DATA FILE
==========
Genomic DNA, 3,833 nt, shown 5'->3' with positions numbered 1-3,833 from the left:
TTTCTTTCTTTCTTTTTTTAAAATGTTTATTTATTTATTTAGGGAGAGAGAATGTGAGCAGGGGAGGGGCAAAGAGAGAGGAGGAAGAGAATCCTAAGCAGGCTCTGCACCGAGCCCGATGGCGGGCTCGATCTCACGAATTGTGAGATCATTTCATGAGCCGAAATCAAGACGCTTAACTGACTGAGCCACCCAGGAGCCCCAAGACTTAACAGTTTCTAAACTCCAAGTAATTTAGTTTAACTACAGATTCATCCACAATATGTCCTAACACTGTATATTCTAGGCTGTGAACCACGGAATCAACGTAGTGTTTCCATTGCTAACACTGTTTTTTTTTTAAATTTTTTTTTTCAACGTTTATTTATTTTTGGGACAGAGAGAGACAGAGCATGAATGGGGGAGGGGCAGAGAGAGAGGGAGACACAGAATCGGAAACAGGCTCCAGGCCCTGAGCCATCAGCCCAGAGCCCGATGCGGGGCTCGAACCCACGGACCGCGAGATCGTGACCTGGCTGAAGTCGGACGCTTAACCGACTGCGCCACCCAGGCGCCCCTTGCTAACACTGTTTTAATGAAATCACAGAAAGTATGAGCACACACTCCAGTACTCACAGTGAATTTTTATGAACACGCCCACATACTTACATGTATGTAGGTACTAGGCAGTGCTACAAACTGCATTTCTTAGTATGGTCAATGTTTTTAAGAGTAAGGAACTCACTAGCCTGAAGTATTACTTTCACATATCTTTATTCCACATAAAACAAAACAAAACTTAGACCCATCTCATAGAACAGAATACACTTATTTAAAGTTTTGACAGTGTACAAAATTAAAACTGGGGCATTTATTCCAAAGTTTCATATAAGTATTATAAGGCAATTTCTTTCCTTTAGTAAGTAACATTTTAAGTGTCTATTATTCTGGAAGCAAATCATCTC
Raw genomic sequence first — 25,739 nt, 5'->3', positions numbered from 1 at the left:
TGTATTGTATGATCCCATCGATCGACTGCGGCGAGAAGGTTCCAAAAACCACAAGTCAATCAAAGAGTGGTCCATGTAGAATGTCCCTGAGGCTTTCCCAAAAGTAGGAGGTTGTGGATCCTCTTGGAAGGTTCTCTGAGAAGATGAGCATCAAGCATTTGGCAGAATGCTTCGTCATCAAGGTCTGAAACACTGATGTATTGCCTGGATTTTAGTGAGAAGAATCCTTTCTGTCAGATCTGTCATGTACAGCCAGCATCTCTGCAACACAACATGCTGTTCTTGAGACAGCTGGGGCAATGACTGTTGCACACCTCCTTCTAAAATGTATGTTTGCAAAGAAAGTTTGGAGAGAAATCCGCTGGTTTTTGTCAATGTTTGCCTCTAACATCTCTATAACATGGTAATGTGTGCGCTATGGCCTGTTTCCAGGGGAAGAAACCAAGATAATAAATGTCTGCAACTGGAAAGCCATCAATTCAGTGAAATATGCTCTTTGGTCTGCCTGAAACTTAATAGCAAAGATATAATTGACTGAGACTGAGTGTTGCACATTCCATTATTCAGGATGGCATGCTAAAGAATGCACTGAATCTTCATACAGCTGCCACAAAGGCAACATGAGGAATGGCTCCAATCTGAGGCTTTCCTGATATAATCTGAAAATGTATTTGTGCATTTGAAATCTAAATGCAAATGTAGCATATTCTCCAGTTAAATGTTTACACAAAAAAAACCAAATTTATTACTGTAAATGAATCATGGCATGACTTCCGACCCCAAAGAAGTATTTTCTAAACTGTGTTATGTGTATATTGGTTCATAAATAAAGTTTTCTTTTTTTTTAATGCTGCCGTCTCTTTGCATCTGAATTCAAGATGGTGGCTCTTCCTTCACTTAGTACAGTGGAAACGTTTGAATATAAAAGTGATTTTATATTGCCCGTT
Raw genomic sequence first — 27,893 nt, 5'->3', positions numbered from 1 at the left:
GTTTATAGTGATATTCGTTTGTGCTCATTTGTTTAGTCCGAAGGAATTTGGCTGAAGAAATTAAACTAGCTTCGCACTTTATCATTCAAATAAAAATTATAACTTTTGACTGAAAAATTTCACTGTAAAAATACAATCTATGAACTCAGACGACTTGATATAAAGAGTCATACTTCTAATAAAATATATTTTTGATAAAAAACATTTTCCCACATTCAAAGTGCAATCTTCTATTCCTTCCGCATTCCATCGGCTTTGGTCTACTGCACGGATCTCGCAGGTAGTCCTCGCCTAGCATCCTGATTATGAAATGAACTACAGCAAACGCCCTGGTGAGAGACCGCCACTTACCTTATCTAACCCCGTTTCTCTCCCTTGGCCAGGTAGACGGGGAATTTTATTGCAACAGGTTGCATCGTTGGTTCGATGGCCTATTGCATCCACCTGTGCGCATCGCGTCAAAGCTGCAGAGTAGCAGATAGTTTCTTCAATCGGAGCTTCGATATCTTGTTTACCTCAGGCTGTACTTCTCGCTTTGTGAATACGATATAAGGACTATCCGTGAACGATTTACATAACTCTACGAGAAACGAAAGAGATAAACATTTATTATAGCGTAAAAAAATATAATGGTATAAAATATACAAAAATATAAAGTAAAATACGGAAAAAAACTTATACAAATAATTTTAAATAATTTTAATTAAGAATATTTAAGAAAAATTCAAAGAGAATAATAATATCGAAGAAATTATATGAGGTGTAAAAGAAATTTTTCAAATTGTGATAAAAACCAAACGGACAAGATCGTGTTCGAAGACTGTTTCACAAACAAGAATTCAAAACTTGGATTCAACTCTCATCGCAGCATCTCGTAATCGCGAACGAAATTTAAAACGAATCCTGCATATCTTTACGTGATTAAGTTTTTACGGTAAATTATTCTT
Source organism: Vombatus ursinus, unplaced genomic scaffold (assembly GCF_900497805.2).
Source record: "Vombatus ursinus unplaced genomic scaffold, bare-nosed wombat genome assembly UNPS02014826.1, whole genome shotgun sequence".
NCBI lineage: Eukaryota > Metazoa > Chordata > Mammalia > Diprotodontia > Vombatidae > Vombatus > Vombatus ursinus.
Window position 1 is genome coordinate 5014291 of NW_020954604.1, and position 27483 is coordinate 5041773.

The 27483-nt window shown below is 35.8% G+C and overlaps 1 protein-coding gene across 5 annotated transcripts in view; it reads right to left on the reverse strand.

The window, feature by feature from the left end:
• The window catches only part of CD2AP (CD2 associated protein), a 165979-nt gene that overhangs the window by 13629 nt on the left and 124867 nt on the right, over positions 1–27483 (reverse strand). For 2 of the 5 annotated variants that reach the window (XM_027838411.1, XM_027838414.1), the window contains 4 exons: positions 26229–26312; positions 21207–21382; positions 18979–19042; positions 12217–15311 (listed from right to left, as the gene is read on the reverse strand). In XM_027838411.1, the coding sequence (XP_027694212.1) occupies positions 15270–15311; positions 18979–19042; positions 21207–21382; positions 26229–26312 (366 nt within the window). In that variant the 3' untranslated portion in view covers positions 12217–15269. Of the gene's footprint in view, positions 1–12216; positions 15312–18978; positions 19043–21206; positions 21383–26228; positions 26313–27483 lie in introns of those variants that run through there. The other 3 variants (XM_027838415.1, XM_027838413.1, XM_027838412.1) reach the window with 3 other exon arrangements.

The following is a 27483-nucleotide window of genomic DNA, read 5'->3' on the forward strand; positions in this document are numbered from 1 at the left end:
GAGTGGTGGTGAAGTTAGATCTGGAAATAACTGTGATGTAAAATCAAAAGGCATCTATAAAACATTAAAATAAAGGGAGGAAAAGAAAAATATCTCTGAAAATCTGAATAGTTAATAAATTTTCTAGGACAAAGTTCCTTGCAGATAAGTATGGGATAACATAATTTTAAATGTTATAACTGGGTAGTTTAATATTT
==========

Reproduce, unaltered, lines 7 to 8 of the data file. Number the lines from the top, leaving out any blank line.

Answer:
Source organism: Vombatus ursinus, unplaced genomic scaffold (assembly GCF_900497805.2).
Source record: "Vombatus ursinus unplaced genomic scaffold, bare-nosed wombat genome assembly UNPS02014826.1, whole genome shotgun sequence".